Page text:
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Beauty is powerful. It plays with our strongest emotions. Our conceptions and perceptions of beauty are connected to our most deeply cherished values, beliefs, and desires. Encountering beauty opens space in us for shifting how we see, understand, and live in the world.

These portraits ask where and in what we choose to find beauty. They ask what kind of world we choose to make.

This power that beauty possesses is double-edged. The use to which beauty and the tools of beauty are put often drives us to extreme and diametrically opposed reactions. For some, beauty is enticing; for others, it is alienating. For some, it is alluring; for others, it is utterly unapproachable. A beautiful image can celebrate the wonders of the world, or it can exploit them. What we take to be beautiful or what we are told is beautiful can liberate us to find the beauty in ourselves and others, or it can enslave us to unattainable canons of beauty over which we torture ourselves. At its worst, a perverted idea of beauty can be used as cover, deployed to provide a veneer of palatability on certain aspects of humanity's basest impulses. Beauty can only be as noble as the heart that invokes it.

Red lipstick, arguably the unsurpassable symbol of feminine beauty, functions in just this way. For most Western women who wear red lipstick, it is an expression of freedom to present oneself as one chooses, to assert one's power to act and think independently (though, to be sure, there often lurks here a desire to be fashionable, as well). For young women and girls forced into sexual slavery, however, red lipstick is the mirror image of this: it symbolizes their utter lack of freedom and their availability to be disposed of as a man who pays for the privilege sees fit.

In the images that compose The Lipstick Portraits, red lipstick is used to mark the subjects as free, independent, beautiful people, people whose lives exemplify the virtuous side of true beauty: creative self-expression, personal agency, courage, inspiration, strength, generosity, determination, action, leadership, selflessness in service, joy, love. These individuals have marked themselves with red lipstick to stand in solidarity with the women and girls sold into sexual slavery who have been branded with red lipstick against their wills, for whom red lipstick is a sign of unfreedom, servitude, and social stigma—of all that is ugly, though their oppressors try to cover it with the hideous red smear of a product designed for beauty.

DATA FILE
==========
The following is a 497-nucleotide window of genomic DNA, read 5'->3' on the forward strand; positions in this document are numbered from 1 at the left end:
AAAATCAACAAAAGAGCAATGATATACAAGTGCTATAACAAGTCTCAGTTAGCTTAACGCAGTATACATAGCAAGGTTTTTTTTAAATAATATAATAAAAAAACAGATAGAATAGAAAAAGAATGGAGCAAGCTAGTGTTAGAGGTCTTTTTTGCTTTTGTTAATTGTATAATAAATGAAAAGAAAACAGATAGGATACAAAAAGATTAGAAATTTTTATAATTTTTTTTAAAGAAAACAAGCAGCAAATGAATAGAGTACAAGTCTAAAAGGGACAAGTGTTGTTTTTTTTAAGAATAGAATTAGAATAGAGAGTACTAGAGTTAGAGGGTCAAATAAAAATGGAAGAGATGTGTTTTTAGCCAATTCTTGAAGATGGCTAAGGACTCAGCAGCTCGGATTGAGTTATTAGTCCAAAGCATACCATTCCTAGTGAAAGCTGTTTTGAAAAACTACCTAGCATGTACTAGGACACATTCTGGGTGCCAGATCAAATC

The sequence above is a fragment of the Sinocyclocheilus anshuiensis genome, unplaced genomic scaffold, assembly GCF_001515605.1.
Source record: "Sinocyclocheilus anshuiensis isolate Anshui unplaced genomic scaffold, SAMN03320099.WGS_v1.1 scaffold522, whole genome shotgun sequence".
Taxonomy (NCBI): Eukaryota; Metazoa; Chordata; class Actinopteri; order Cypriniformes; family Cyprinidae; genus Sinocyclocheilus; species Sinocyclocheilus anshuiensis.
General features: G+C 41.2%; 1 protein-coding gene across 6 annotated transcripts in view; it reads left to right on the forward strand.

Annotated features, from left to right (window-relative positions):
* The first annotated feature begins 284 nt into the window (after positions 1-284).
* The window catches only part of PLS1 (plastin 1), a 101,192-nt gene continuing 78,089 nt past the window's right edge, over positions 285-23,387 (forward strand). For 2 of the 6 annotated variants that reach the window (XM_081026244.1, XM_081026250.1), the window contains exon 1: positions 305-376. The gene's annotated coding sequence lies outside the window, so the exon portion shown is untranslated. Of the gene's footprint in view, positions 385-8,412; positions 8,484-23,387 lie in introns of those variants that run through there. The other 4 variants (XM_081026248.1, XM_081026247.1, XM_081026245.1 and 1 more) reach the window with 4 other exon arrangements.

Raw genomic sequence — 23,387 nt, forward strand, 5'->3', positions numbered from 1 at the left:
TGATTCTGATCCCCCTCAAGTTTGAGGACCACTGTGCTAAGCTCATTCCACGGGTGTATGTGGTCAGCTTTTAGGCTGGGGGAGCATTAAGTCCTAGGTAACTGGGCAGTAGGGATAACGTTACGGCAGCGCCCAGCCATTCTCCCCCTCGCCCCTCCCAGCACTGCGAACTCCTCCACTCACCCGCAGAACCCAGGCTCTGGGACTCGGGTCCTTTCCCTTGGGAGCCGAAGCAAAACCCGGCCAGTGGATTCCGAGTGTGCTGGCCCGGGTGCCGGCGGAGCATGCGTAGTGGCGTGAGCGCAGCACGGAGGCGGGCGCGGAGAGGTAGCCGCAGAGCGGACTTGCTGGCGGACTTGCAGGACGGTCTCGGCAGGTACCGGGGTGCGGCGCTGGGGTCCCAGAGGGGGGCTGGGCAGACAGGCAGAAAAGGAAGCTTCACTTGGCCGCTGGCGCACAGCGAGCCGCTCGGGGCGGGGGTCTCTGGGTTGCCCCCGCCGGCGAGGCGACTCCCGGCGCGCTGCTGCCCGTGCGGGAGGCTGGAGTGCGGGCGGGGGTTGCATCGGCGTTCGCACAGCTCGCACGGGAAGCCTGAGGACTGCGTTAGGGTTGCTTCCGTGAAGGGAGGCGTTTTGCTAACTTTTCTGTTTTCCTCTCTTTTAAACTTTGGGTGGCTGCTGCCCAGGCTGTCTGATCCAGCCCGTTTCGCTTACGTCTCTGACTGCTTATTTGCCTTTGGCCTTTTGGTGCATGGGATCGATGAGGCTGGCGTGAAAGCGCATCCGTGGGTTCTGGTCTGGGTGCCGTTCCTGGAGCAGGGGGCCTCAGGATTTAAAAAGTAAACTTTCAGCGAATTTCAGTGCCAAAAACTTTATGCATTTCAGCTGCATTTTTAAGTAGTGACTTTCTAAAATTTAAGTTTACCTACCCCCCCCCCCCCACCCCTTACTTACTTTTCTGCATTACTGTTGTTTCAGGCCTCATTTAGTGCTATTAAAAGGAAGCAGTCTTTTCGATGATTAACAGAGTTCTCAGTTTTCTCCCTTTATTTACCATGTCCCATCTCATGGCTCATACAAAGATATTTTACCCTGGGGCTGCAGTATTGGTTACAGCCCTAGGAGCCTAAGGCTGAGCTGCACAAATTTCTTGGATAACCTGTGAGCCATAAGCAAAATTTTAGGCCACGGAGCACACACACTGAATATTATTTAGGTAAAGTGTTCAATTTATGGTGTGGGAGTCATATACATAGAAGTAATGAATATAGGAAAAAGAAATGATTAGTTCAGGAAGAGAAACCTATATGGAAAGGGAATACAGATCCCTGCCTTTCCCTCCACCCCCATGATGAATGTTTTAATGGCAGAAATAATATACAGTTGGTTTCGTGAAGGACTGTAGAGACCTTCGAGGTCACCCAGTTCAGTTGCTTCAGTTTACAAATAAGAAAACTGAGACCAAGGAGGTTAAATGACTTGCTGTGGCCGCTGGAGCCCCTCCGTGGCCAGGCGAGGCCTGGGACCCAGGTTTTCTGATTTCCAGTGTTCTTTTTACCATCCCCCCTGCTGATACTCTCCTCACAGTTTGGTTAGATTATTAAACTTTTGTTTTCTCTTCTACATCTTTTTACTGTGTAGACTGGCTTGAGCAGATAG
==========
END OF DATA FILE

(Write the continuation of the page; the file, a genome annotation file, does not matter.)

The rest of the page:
These portraits, influenced by the sensibility and iconography of popular culture, fashion magazines, religious devotion, and the masterworks of Western art history, are like windows into a tremendous hotel (or brothel?—think of Genet's The Balcony), in each room of which a story is being told, a story about beauty and freedom, ugliness and slavery, and how, in a world in which the human heart can dream up both evil of unspeakable proportions and good that sometimes seems to border on the miraculous, beauty and ugliness, freedom and slavery, are often difficult to separate with precision.

This project is dedicated to the memory of my beloved grandmother Rita, who loved lipstick almost as much as she loved me.

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